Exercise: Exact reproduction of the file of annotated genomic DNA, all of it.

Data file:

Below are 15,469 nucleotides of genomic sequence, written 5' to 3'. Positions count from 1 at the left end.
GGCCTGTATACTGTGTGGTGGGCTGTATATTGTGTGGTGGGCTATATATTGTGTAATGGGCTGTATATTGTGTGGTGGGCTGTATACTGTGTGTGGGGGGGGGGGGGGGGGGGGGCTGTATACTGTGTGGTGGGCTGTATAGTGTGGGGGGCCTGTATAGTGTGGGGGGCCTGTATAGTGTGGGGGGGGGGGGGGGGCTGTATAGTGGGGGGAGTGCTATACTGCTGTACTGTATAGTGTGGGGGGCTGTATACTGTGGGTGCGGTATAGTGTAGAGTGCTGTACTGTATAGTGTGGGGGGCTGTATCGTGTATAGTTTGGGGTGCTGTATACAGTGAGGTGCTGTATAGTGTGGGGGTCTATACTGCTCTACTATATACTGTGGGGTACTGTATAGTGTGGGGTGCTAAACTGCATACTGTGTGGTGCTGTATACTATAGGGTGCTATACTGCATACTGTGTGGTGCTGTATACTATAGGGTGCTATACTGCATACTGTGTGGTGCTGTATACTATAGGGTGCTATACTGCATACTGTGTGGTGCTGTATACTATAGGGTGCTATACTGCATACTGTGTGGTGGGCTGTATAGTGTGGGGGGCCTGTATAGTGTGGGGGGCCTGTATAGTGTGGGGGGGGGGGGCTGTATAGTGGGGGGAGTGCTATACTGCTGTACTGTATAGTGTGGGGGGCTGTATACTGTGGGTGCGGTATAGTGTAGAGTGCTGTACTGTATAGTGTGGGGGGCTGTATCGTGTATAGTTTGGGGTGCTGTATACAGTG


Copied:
Below are 15,469 nucleotides of genomic sequence, written 5' to 3'. Positions count from 1 at the left end.
GGCCTGTATACTGTGTGGTGGGCTGTATATTGTGTGGTGGGCTATATATTGTGTAATGGGCTGTATATTGTGTGGTGGGCTGTATACTGTGTGTGGGGGGGGGGGGGGGGGGGGGCTGTATACTGTGTGGTGGGCTGTATAGTGTGGGGGGCCTGTATAGTGTGGGGGGCCTGTATAGTGTGGGGGGGGGGGGGGGGCTGTATAGTGGGGGGAGTGCTATACTGCTGTACTGTATAGTGTGGGGGGCTGTATACTGTGGGTGCGGTATAGTGTAGAGTGCTGTACTGTATAGTGTGGGGGGCTGTATCGTGTATAGTTTGGGGTGCTGTATACAGTGAGGTGCTGTATAGTGTGGGGGTCTATACTGCTCTACTATATACTGTGGGGTACTGTATAGTGTGGGGTGCTAAACTGCATACTGTGTGGTGCTGTATACTATAGGGTGCTATACTGCATACTGTGTGGTGCTGTATACTATAGGGTGCTATACTGCATACTGTGTGGTGCTGTATACTATAGGGTGCTATACTGCATACTGTGTGGTGCTGTATACTATAGGGTGCTATACTGCATACTGTGTGGTGGGCTGTATAGTGTGGGGGGCCTGTATAGTGTGGGGGGCCTGTATAGTGTGGGGGGGGGGGGCTGTATAGTGGGGGGAGTGCTATACTGCTGTACTGTATAGTGTGGGGGGCTGTATACTGTGGGTGCGGTATAGTGTAGAGTGCTGTACTGTATAGTGTGGGGGGCTGTATCGTGTATAGTTTGGGGTGCTGTATACAGTG